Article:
“Stacko?” you ask.
“Where’s the premium x-treme full stack web development content I was promised?”
Well, my friend. At the moment I am in the middle of learning, not doing, so things around here are going to be a little slow. Once I get through my lessons in React, I will be moving on to another capstone project for my bootcamp, and you’ll be the first to know all about that.
It shouldn’t be long.
Sometimes I’ll see the same generic brown-haired girl six or seven times on a stroll during lunch, like I did today, and every time I notice her she’ll be in a different weird one-piece short set screaming, “JULIA!” only to have no one answer her.
Things like that will be logged pretty much like this.
Have a nice night.
As it turns out, today is a Python day. I have just started Chapter 10 on Files and Exceptions in this book, and I am contemplating how I might make use of external files as saved games for my dating sim. Surely there’s a more databasey, user-dependent way of doing things that I’ll learn eventually, but it’s not going to hurt me to evolve along the way.
I’m finding Python to be a very ‘cute’ language, with its lack of types and its reliance on indentation to define blocks. Never have I met such lackadaisical conventions. To be honest, they freak me out a little.
But that’s neither here nor there. Ren’py, one of the most well known and widely used otome engines for hobbyists, runs on Python (I finally know where the Py in its name comes from!) and that leads me to believe it might be decently suited for the lite version I hope to come up with. I want my projects to remain fully online, mostly because of the hassles I’ve faced in the past getting people to download .exe files, and I’ll admit I know little to nothing at this point about how well that would go over. The images required for a decent dating sim alone would probably make it prohibitively expensive, bandwidth-wise, but I guess I’ll see more of that as I go along.
For now, I return to the world of external files. Python’s handling of them reminds me of its long-lost-third-cousin-twice-removed C’s approach, which probably proves they aren’t so different after all.
My time in coding bootcamp is scheduled to come to an end at the start of September. I will have three extensive portfolio projects completed by that time (two accompanied by a history of disgustingly vague and amateurish Git commits, but what can you do), all of them questionably frivolous. From what I understand, there are quite a number of financial coding jobs around here, and I imagine a theme park wait time app is hardly impressive to the people giving those positions out.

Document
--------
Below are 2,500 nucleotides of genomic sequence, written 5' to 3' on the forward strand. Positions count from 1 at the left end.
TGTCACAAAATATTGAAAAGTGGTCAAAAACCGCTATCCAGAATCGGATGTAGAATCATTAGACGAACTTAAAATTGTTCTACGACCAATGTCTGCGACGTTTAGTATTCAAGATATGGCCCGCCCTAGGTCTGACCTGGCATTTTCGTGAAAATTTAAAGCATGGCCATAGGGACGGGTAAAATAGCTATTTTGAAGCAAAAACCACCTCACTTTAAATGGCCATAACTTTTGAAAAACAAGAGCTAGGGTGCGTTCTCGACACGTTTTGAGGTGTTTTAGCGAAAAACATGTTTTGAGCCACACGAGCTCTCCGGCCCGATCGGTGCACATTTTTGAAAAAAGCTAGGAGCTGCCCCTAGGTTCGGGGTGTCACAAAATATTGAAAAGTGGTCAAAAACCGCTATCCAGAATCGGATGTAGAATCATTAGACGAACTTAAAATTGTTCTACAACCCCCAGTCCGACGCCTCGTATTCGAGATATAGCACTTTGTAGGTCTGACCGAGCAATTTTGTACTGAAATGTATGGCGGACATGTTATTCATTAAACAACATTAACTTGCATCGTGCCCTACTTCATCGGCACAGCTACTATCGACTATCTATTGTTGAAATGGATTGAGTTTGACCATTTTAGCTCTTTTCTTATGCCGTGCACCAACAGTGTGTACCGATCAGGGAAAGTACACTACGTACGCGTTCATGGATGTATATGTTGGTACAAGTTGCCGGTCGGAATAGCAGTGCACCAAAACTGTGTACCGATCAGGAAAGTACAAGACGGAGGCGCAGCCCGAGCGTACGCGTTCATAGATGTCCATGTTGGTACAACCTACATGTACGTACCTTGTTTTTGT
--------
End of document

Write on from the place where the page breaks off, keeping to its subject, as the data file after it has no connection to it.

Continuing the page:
In preparation for my “graduation”, I’m supposed to identify the niches I want to fill; the types of jobs I would most like to have. But my criteria for employment has always been more along the lines of “nice people, decent benefits, 401(k) plan” than “blockchain startup”. It’s hard.
A quarter of me would love to move. Every day I wake up wondering why I’m voluntarily waiting around here to be blown up. The answer is because I love this city. I love being able to walk thirty blocks north or south and see more than most other people do in a month. But every day my self-preservation grows. Soon, it might outweigh my attachment.
Still, that doesn’t solve the problem of knowing what I want to be. I already implied in my first post that I am vehemently avoiding gaming-related occupations, but in truth that is all I can really think of to do. Someone recently suggested that I look into VR (more on that in the future), but it feels so gimmicky that I’ve put off doing so with any seriousness.
I guess my biggest problem is that I simply don’t know what sorts of jobs are out there. Were I someone else coming to myself for advice, I would say, “well, go out there and see what sorts there are.” So, I think that’s what I’ll do. Maybe some particularly interesting listings will find their way on to this very blog. It will at least be a way to keep myself accountable.
Until tomorrow, pancakes.
Before I begin, I’d like to start at the end.
I am a former Web Producer for Conde Nast (Concierge, Details, Glamour) forced into an early mid-life crisis spiral after a cancer diagnosis in 2009. I have spent the last five and a half years as a receptionist, in an effort to slow down my life, but I am toying with the idea of speeding it back up again.
This past January I enrolled in a Full Stack Web Development coding bootcamp in an effort to bring myself up to speed with current technology and cobble together a support system to help me switch careers. It’s going well sometimes, or rather, it’s going well consistently enough that I feel confident spreading myself around and trying to make other baby developer friends. Hello, baby developers!
So, back to the end. I’m going to begin this blog with a bucket list of sorts, a selection of personal projects that I would love to finish before I go. A lot of them are game related and I’m not apologizing for that. Game design is my first passion, but I am painfully aware that the gaming industry is one that quickly burns people out and leaves them gasping by the side of the road. I don’t want that for myself, so I dabble. I plan side projects and hope that I can turn them into viable full stack portfolio pieces.
Feel free to join me.
- Create a point-and-click adventure game.
- Create an RPG.
- Write a story for Choice of Games.
- Make a proper dating sim. (I made one for school a while back, but ho boy there were problems with it.)
- Code a vaguely old-school Pottermore clone. (Quizzes that assign you “houses” and “wands”, potion-making, pets, etc.)
- Write and draw a comic.
This list is subject to change at any time.